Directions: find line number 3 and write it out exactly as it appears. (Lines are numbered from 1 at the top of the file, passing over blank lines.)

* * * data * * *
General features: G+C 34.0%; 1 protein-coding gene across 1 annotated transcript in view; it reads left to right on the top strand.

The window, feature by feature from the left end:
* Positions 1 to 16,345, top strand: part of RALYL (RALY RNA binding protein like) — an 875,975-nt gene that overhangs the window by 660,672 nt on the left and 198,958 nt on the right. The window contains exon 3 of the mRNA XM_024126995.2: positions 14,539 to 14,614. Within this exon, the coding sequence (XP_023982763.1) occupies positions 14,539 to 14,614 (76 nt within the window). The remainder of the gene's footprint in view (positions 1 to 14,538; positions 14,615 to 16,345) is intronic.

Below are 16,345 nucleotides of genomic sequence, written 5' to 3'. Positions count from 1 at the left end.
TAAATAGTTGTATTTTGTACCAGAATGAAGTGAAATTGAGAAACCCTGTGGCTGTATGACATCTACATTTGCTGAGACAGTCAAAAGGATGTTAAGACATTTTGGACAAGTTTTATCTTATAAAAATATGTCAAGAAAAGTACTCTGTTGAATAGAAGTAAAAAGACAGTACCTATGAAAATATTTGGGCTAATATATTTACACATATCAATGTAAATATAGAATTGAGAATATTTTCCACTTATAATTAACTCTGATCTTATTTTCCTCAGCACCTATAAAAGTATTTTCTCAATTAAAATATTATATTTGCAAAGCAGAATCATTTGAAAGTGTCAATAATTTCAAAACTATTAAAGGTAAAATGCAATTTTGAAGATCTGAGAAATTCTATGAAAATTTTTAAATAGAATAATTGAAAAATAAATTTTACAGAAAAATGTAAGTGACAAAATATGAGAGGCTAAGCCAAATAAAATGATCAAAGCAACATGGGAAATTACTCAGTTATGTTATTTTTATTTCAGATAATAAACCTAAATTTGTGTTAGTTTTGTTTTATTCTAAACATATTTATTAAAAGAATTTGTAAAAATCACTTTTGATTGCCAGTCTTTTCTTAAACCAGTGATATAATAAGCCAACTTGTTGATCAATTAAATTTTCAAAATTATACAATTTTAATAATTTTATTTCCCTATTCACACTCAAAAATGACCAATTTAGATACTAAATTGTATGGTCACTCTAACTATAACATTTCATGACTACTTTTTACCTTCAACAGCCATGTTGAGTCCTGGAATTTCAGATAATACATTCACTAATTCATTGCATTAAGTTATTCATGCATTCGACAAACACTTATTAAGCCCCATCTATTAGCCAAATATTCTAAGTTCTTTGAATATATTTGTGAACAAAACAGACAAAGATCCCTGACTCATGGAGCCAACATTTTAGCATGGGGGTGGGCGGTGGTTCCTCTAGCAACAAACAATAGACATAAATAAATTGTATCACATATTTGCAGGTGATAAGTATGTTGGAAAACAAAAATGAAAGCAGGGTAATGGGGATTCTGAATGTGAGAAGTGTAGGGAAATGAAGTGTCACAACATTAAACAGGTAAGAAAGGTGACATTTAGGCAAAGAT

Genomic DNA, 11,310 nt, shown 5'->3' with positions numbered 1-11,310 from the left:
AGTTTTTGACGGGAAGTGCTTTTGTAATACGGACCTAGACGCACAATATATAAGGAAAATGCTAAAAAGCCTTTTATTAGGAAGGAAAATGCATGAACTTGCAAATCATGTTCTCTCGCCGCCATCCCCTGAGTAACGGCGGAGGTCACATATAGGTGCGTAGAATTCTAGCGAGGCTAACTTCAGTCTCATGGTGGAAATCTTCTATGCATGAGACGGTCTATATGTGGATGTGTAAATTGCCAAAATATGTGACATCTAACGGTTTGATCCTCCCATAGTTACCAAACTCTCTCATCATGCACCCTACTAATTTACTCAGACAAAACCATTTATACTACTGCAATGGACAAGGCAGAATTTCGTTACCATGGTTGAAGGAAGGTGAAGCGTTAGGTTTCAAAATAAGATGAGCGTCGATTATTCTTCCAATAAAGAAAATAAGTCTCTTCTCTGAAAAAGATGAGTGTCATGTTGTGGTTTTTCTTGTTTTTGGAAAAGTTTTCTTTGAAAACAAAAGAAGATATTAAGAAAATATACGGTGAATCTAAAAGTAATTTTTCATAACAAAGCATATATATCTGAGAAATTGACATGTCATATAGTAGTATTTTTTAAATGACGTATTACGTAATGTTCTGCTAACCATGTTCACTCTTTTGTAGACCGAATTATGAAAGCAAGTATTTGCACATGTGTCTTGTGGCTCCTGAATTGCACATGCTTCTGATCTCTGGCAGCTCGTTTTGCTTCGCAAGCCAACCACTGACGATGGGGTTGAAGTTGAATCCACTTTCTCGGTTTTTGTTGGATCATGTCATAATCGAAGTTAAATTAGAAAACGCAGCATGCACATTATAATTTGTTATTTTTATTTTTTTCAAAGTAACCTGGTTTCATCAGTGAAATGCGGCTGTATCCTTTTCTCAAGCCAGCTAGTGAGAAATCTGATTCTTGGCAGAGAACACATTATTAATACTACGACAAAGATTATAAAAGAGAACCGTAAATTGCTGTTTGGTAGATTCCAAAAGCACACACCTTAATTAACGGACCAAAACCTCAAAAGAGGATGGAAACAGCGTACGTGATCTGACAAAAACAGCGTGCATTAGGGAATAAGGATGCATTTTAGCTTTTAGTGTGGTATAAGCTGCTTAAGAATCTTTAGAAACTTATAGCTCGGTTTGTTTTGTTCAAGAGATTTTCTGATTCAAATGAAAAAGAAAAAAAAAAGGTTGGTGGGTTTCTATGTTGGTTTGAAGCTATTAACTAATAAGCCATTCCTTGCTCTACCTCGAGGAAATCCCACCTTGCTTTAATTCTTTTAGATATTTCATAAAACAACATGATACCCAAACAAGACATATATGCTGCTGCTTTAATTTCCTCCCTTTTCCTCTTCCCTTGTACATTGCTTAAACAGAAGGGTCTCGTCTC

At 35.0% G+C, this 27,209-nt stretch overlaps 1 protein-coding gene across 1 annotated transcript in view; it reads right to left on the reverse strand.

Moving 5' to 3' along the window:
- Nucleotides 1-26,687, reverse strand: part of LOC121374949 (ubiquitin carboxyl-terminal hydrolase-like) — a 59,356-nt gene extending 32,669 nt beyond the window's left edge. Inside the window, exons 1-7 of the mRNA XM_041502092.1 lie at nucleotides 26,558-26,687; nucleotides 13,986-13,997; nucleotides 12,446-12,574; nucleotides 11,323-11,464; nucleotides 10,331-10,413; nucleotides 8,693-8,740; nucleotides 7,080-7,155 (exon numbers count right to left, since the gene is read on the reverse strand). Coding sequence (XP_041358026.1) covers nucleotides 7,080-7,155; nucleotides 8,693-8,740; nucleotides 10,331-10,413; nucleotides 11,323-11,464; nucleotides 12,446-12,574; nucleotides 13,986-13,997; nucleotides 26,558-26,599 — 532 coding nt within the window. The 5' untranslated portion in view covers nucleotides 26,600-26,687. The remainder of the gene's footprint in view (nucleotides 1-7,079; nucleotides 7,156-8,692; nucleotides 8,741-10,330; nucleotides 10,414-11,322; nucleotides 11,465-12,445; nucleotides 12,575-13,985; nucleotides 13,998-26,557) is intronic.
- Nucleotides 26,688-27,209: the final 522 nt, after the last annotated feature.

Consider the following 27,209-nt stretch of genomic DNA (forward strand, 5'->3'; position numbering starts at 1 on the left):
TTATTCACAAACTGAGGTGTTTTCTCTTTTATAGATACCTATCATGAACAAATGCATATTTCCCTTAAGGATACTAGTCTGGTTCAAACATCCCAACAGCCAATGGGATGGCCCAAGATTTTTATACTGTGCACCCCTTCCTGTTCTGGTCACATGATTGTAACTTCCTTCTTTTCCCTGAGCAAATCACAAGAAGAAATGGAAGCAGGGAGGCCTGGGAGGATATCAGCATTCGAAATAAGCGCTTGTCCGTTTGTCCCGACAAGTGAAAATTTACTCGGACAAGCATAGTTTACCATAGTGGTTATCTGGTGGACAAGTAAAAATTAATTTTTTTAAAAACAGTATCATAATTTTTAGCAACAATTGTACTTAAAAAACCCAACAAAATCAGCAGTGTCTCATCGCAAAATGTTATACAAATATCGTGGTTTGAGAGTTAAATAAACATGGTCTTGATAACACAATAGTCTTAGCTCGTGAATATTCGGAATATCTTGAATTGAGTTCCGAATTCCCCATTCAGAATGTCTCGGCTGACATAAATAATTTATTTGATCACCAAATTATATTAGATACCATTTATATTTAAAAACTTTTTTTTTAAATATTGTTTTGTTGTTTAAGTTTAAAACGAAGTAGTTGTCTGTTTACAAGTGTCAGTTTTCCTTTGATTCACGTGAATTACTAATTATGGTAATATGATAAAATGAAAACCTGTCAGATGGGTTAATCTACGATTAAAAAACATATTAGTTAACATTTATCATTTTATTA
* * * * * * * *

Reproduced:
* Positions 1 to 16,345, top strand: part of RALYL (RALY RNA binding protein like) — an 875,975-nt gene that overhangs the window by 660,672 nt on the left and 198,958 nt on the right. The window contains exon 3 of the mRNA XM_024126995.2: positions 14,539 to 14,614. Within this exon, the coding sequence (XP_023982763.1) occupies positions 14,539 to 14,614 (76 nt within the window). The remainder of the gene's footprint in view (positions 1 to 14,538; positions 14,615 to 16,345) is intronic.